On Thursday, we marked the one-third point of the MLB season -- at which two months of the season are down and there are two more two-month stretches to go -- by looking at where each team stood moving forward and whether you should buy, sell or hold a theoretical (and mythical!) stock of each team. So now that we've discussed the teams from the first third of the season, let's look at the players. Here's where the MVP, Cy Young, Rookie of the Year and Manager of the Year Award races in each league might be headed.

Note that this is not a look at where they stand right now. Mike Trout would win the AL MVP Award right now, but he (probably) won't be after he misses eight weeks or so. This is a look at the future, using information from the first two months of the season. These are educated, or semi-educated, predictions.


Manager of the Year

1. A.J. Hinch, Houston Astros
2. Joe Girardi, New York Yankees

3. Kevin Cash, Tampa Bay Rays

A lot here depends on whether you think Minnesota and Baltimore are for real. If you think the Twins and Orioles are still going to be hanging in by the end of the season, or even might make the playoffs, then obviously Paul Molitor and Buck Showalter would be on this list. (And would deserve to be.) But I still see a big falling back to earth for both teams. The Astros are on a 114-win pace right now. Even if that falls to, say, 105 wins, sheesh, how do you not give Hinch the AL Manager of the Year Award? Remember when the Diamondbacks fired Hinch and laughed at him on the way out the door?

Rookie of the Year

1. Aaron Judge, New York Yankees
2. Andrew Benintendi, Boston Red Sox
3. Yoan Moncada, Chicago White Sox

This is the easiest call on the board. The only way Judge won't win this is if he suffers a Kyle Schwarber-in-2016 type injury. Even if he missed eight weeks like Trout, he'd still be far, far ahead. Moncada will get called up soon, and he might make a late Gary Sanchez-esque run for second place.

Cy Young

1. Chris Sale, Boston Red Sox
2. Dallas Keuchel, Houston Astros
3. Carlos Carrasco, Cleveland Indians

Sale has finished in the top six of AL Cy Young Award voting every year since 2012, but he has never made it higher than third. This has to be the year, right? He's going to lead the planet in strikeouts, the Red Sox are going to get hot enough to maybe win him 20 games and there's an overwhelming sense that he is having his "moment." Keuchel is probably ahead of Sale right now, but only barely. This will be a tight race all season, one suspects.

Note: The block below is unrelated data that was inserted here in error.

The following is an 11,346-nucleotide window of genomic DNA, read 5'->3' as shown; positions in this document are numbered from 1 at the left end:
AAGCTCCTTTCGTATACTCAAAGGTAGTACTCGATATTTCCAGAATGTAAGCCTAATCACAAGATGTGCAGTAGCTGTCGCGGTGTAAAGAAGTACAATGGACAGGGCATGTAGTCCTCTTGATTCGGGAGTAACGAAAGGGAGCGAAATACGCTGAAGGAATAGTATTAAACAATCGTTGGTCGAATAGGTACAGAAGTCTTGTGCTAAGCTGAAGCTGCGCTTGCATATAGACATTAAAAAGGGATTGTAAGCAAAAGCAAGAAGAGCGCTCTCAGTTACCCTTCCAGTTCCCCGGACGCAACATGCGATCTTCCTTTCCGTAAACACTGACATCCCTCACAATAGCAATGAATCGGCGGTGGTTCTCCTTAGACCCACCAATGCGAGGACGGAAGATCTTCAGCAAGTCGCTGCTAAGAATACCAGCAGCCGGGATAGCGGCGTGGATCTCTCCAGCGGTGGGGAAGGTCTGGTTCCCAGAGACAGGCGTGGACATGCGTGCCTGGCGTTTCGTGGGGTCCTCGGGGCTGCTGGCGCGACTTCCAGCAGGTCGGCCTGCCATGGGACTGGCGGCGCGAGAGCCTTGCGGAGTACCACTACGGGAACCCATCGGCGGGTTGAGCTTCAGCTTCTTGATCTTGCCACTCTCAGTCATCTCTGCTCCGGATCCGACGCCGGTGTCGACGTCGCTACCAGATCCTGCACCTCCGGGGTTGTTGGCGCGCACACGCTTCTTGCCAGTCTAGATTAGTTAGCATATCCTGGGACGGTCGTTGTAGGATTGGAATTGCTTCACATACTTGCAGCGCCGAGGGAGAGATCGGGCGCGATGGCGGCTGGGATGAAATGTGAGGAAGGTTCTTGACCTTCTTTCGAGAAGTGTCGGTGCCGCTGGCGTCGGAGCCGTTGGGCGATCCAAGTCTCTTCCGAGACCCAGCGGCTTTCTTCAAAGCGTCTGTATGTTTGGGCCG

1. Judge, New York Yankees
2. Jose Altuve, Houston Astros
3. Trout, Los Angeles Angels of Anaheim

Judge has to slow down at some point -- right? But he's got such a lead over his nearest competitors that, thanks to Trout's injury, he's got a legitimate chance to become the first player to win both the Rookie of the Year and MVP Awards since Ichiro Suzuki in 2001. Altuve is the star on the best team in baseball, so he's in position to take advantage if Judge falters. And hey, if Trout is back shortly after the All-Star break, the best-case scenario … would you put it past him to just go out and win another AL MVP Award anyway?


Manager of the Year

1. Torey Lovullo, Arizona Diamondbacks
2. Dusty Baker, Washington Nationals
3. Bud Black, Colorado Rockies

Much of this depends on which of the upstart teams you think is going to stick around in the NL Wild Card race; Milwaukee's Craig Counsell could be in consideration here, too. Arizona looks like the best team of those three (including Colorado), and Lovullo has shown to be strategically inventive as well. Considering the chaos that organization was in just a few months ago, it's pretty amazing how quickly he has gotten the train back on track.

Rookie of the Year

1. Cody Bellinger, Los Angeles Dodgers
2. Koda Glover, Washington Nationals
3. Amed Rosario, New York Mets

Bellinger is the obvious pick here, and he would be the Dodgers' second NL Rookie of the Year Award winner in a row. Right now, you could make arguments for Colorado's two rookie starters, Antonio Senzatela and Kyle Freeland, but expecting those guys to keep that up for the next four months at Coors seems … optimistic.

Cy Young

1. Clayton Kershaw, Los Angeles Dodgers
2. Max Scherzer, Washington Nationals
3. Zack Greinke, Arizona Diamondbacks

The NL leader in pitching WAR right now remains Mike Leake, but at this point, I'd put more money on teammate Carlos Martinez breaking into this list than Leake. It's nice to see Greinke back, by the way.


1. Bryce Harper, Washington Nationals
2. Nolan Arenado, Colorado Rockies
3. Kris Bryant, Chicago Cubs

Yeah, Harper's back to being the second-best player on the planet again. The only way he won't win this is if so many jerks throw at him that one of them eventually breaks one of his hands.


Subscribe to Will's weekly newsletter and email him at leitch@sportsonearth.com